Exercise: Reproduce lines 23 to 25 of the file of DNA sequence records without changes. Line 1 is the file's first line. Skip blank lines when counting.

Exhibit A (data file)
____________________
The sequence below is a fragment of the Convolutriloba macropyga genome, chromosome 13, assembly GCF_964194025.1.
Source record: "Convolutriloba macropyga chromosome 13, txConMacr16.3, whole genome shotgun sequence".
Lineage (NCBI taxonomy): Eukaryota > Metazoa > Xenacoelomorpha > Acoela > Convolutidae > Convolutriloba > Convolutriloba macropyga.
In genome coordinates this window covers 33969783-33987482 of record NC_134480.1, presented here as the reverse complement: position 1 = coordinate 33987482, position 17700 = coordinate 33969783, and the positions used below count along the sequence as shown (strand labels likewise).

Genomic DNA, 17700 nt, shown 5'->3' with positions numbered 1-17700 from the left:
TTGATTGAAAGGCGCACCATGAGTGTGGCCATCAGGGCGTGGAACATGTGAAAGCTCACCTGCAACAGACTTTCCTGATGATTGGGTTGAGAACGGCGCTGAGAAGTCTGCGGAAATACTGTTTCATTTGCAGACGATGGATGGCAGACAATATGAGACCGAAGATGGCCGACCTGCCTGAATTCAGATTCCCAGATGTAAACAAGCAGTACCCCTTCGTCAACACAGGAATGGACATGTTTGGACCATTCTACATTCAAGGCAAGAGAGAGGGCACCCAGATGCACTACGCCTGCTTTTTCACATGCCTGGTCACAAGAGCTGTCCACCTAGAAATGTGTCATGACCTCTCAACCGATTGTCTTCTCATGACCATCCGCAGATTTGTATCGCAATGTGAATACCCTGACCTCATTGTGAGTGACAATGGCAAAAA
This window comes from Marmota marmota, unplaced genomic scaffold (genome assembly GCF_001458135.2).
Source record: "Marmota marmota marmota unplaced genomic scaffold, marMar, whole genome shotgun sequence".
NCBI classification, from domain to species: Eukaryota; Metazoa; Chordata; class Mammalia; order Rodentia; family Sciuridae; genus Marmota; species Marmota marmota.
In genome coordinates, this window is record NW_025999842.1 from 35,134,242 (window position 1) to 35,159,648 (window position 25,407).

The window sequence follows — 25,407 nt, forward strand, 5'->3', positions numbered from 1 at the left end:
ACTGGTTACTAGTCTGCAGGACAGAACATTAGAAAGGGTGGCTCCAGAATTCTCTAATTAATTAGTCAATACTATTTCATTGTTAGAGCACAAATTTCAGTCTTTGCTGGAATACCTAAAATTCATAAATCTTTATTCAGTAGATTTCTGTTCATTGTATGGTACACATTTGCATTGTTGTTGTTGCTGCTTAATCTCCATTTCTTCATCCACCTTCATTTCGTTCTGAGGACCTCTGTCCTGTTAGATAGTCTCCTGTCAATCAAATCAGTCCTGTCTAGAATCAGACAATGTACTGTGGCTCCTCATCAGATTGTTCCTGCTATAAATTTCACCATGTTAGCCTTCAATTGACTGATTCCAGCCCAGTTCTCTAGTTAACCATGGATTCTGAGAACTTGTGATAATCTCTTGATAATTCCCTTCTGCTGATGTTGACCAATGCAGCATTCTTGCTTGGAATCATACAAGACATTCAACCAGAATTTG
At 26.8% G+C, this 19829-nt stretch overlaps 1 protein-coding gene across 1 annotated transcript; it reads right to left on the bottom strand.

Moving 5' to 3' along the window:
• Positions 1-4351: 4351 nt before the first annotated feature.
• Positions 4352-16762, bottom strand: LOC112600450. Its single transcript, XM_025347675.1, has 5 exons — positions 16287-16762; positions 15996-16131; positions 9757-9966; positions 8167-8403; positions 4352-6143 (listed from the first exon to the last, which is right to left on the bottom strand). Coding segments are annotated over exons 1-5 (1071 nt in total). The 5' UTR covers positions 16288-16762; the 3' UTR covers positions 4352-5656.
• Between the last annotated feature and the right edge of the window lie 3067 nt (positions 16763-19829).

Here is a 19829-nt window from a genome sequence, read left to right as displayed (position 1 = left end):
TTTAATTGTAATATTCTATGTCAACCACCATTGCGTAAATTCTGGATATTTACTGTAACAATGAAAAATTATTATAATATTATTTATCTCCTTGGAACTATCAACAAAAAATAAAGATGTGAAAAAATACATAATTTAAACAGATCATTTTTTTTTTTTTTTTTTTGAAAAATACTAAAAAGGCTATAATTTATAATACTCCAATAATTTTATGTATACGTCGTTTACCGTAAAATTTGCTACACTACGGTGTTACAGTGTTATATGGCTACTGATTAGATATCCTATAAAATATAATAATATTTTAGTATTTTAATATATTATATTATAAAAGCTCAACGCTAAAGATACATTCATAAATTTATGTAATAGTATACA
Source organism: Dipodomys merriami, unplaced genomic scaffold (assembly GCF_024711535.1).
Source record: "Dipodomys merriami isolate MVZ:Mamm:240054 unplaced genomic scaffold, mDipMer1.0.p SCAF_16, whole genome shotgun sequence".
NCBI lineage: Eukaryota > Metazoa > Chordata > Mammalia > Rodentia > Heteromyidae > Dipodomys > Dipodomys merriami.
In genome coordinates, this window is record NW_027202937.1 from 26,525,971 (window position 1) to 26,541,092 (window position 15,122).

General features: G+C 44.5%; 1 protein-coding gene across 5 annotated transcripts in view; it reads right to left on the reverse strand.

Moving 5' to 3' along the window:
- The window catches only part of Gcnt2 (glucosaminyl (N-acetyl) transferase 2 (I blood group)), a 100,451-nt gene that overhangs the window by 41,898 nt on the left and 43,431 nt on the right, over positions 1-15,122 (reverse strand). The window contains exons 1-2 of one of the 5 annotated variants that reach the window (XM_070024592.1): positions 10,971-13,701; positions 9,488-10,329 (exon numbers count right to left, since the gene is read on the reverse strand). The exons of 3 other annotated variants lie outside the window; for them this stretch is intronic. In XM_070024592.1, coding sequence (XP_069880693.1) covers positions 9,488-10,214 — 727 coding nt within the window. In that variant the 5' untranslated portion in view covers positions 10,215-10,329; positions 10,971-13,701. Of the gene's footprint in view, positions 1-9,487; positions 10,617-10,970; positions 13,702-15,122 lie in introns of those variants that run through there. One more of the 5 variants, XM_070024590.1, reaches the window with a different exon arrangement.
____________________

In genome coordinates, this window is record NW_027202937.1 from 26,525,971 (window position 1) to 26,541,092 (window position 15,122).

General features: G+C 44.5%; 1 protein-coding gene across 5 annotated transcripts in view; it reads right to left on the reverse strand.

Moving 5' to 3' along the window: